Back in 1964, the always modest Jerry Lee Lewis titled an album recorded in front of 10,000 screaming fans in Alabama “The Greatest Live Show on Earth.”
Saturday, Jason D. Williams will do his level best to match The Killer’s classic show at the Zoo Bar — and he’s likely to pull it off.
A pumpin’ piano wildman, Williams channels — and covers — Jerry Lee along with the great country boogie-woogie pianist Moon Mullican and blues pianist Memphis Slim, delivering country, blues, boogie-woogie and, above all, rock ‘n’ roll.
And he’s not at all ashamed at being tagged the second coming of Lewis, or a throwback to when pianos ruled rock ‘n’ roll — “I’ve always welcomed the comparisons, my influences were some of the greatest entertainers ever to be seen,” he says on his website.
Williams cut his rock ‘n’ roll teeth playing with (literal) rockabilly giant Sleepy LaBeef before moving to Memphis and going solo in the ’80s. He cut an album for major label RCA, made some discs for the revived Sun Records — where Jerry Lee recorded in the ‘50s — and has been consistently recording and touring for the last couple of decades.
His most recent album, 2014’s “Hillbillies and Holy Rollers,” finds him putting his stamp on the likes of Joe Ely’s “Fingernails” (“I keep my fingernails long so they click when I play the piano”), the boogie-woogie classic “House of Blue Lights” and “You Win Again,” which sounds far different than the version Jerry Lee did in the ‘70s.
Williams has never disappointed live. And you won’t come closer to real rock ‘n’ roll than at the Zoo on Saturday.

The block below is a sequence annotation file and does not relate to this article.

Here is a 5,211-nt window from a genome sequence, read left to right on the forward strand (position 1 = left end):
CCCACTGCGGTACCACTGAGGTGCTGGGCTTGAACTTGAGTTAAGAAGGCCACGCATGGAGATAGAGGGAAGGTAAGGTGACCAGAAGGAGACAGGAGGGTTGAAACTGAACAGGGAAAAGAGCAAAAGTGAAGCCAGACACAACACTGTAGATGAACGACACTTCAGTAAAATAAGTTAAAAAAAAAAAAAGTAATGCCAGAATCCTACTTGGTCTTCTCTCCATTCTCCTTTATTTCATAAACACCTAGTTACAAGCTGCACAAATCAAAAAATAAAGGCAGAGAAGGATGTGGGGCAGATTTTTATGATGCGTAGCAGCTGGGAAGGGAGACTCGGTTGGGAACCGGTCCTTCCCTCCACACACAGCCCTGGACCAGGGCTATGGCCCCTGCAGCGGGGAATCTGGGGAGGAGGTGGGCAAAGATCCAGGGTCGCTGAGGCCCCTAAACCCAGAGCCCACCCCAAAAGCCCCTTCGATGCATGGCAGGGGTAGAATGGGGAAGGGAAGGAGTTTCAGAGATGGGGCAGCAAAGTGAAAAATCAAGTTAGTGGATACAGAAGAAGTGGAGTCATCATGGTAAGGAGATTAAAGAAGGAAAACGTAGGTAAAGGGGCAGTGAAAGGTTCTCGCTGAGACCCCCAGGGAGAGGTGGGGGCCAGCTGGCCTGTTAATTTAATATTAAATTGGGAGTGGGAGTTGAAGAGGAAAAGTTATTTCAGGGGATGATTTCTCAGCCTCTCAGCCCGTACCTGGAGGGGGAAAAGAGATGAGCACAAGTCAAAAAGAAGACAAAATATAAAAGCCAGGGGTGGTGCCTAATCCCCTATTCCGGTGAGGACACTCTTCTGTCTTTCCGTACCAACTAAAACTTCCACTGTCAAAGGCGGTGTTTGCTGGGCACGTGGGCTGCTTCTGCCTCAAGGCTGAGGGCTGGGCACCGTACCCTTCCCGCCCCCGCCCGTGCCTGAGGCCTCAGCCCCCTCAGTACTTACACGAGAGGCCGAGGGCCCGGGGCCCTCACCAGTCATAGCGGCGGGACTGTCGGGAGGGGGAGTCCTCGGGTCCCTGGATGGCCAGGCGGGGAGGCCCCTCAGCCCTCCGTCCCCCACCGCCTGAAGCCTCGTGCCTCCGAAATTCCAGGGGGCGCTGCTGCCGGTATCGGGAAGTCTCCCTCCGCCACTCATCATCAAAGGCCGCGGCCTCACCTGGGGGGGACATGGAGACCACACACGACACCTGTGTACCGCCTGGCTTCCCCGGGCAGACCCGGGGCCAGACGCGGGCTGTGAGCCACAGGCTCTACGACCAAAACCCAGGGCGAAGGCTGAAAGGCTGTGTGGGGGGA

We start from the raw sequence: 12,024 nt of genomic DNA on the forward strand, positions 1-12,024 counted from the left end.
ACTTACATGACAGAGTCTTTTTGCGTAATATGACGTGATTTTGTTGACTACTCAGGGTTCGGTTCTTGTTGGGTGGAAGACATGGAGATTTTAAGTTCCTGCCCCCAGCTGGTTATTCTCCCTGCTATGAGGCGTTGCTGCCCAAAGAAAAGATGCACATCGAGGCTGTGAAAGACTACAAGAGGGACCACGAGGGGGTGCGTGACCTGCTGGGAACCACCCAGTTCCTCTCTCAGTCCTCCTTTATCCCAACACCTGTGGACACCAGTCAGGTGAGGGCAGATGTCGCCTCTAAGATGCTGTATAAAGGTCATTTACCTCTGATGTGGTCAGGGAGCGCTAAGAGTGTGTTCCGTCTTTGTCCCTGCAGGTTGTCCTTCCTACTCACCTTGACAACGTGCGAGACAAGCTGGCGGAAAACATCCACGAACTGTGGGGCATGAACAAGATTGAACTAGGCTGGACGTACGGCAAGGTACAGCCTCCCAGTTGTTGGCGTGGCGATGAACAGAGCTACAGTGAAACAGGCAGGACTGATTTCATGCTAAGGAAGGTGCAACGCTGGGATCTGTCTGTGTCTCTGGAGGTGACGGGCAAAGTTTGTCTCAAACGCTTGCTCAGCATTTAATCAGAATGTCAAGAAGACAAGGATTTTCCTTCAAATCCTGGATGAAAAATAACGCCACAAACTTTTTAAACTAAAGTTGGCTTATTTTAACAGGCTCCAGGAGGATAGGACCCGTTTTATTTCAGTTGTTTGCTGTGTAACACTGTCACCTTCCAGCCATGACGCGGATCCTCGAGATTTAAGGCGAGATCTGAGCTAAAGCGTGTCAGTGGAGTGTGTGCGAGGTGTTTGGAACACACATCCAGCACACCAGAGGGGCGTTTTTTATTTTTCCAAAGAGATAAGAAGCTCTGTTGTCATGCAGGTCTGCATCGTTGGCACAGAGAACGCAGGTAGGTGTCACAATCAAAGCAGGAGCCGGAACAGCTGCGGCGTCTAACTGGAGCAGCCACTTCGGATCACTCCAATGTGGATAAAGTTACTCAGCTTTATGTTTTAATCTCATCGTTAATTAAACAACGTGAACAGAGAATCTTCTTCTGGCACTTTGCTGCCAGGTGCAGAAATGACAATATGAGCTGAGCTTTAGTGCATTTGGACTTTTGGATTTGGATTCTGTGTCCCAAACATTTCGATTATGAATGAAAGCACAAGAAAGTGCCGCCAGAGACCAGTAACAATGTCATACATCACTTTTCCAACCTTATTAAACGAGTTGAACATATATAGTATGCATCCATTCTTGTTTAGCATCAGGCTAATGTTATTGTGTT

Tickets for Williams’ 6 p.m. show are $17 in advance, $22 day of show. Advance tickets are available at zoobar.com.
Paul McCartney to play Omaha
Paul McCartney is returning to Nebraska almost three years to the date that he delivered a three-hour, never-took-a-drink performance at Pinnacle Bank Arena.
This time, McCartney is playing Omaha’s CenturyLink Center Sunday night on his “One on One Tour” that has run, off and on, for over a year and taken the indefatigable Beatle to Europe, Japan and around the U.S.
McCartney, who turned 75 last month, appears to still be playing shows that run about three hours — setlists for his recent American shows list 38 to 40 songs a night. And, like at his Pinnacle show, those sets include Beatles songs and solo material, including Wings tunes.
A midweek check at Ticketmaster found tickets still available for Sunday’s show. They’re not cheap — the lowest price offered was $165 plus fees.
It would be interesting to know how many Lincolnites make the trip to catch Sir Paul in Omaha. I’m guessing that most of the 12,000 plus who packed PBA got their McCartney fix in 2014 and won’t be taking in the Omaha show.
A quick aside — Sunday’s concert is another confirmation of the notion that artists will play both Lincoln and Omaha arenas, sometimes within a few months as will be the case when Tim McGraw and Faith Hill play the CenturyLink Center in September after having played PBA in May, and sometimes on new tours a year or two apart, a la McCartney.
McCartney’s show comes early in a big run of CenturyLink Center concerts. Friday, Nickelback will perform at the Omaha arena. Lady Antebellum is set for an Aug. 4 show there and Shawn Mendes will play the next night. Green Day is slated for an Aug. 12 show, Coldplay on Aug. 14 and Lady Gaga on Aug. 19.